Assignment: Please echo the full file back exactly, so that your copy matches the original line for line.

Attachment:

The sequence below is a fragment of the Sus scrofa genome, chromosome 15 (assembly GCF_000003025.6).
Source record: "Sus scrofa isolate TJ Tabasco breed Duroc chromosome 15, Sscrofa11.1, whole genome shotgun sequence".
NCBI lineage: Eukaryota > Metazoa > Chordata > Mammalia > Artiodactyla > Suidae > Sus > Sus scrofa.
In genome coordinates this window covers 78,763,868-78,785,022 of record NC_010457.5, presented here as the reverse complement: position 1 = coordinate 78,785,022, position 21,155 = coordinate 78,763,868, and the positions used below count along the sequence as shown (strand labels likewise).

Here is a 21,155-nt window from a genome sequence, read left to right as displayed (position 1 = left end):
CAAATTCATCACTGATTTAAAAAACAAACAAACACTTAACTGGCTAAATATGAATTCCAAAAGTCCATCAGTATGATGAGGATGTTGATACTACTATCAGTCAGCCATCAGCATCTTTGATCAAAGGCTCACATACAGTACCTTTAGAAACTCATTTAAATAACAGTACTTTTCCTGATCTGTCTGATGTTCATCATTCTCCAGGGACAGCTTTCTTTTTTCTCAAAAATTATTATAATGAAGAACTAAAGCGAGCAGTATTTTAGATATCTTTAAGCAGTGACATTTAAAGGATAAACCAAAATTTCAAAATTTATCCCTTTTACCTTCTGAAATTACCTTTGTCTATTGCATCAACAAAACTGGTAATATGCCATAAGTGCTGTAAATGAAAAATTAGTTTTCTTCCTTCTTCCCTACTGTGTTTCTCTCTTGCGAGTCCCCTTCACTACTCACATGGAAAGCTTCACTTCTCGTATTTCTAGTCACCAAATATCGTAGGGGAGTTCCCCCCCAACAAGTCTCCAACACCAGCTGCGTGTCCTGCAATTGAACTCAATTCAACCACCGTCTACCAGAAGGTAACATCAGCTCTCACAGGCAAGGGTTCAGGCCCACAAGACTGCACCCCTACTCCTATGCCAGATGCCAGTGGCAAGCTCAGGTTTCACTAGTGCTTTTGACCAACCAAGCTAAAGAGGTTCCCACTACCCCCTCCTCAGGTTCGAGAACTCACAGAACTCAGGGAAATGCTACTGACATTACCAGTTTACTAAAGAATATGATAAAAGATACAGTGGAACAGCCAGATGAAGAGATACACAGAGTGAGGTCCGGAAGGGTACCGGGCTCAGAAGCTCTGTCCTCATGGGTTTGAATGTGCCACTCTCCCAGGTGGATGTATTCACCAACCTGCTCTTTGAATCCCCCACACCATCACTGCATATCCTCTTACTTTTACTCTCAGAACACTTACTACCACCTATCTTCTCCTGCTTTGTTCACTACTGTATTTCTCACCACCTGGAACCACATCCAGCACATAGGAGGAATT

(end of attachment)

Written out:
The sequence below is a fragment of the Sus scrofa genome, chromosome 15 (assembly GCF_000003025.6).
Source record: "Sus scrofa isolate TJ Tabasco breed Duroc chromosome 15, Sscrofa11.1, whole genome shotgun sequence".
NCBI lineage: Eukaryota > Metazoa > Chordata > Mammalia > Artiodactyla > Suidae > Sus > Sus scrofa.
In genome coordinates this window covers 78,763,868-78,785,022 of record NC_010457.5, presented here as the reverse complement: position 1 = coordinate 78,785,022, position 21,155 = coordinate 78,763,868, and the positions used below count along the sequence as shown (strand labels likewise).

Here is a 21,155-nt window from a genome sequence, read left to right as displayed (position 1 = left end):
CAAATTCATCACTGATTTAAAAAACAAACAAACACTTAACTGGCTAAATATGAATTCCAAAAGTCCATCAGTATGATGAGGATGTTGATACTACTATCAGTCAGCCATCAGCATCTTTGATCAAAGGCTCACATACAGTACCTTTAGAAACTCATTTAAATAACAGTACTTTTCCTGATCTGTCTGATGTTCATCATTCTCCAGGGACAGCTTTCTTTTTTCTCAAAAATTATTATAATGAAGAACTAAAGCGAGCAGTATTTTAGATATCTTTAAGCAGTGACATTTAAAGGATAAACCAAAATTTCAAAATTTATCCCTTTTACCTTCTGAAATTACCTTTGTCTATTGCATCAACAAAACTGGTAATATGCCATAAGTGCTGTAAATGAAAAATTAGTTTTCTTCCTTCTTCCCTACTGTGTTTCTCTCTTGCGAGTCCCCTTCACTACTCACATGGAAAGCTTCACTTCTCGTATTTCTAGTCACCAAATATCGTAGGGGAGTTCCCCCCCAACAAGTCTCCAACACCAGCTGCGTGTCCTGCAATTGAACTCAATTCAACCACCGTCTACCAGAAGGTAACATCAGCTCTCACAGGCAAGGGTTCAGGCCCACAAGACTGCACCCCTACTCCTATGCCAGATGCCAGTGGCAAGCTCAGGTTTCACTAGTGCTTTTGACCAACCAAGCTAAAGAGGTTCCCACTACCCCCTCCTCAGGTTCGAGAACTCACAGAACTCAGGGAAATGCTACTGACATTACCAGTTTACTAAAGAATATGATAAAAGATACAGTGGAACAGCCAGATGAAGAGATACACAGAGTGAGGTCCGGAAGGGTACCGGGCTCAGAAGCTCTGTCCTCATGGGTTTGAATGTGCCACTCTCCCAGGTGGATGTATTCACCAACCTGCTCTTTGAATCCCCCACACCATCACTGCATATCCTCTTACTTTTACTCTCAGAACACTTACTACCACCTATCTTCTCCTGCTTTGTTCACTACTGTATTTCTCACCACCTGGAACCACATCCAGCACATAGGAGGAATT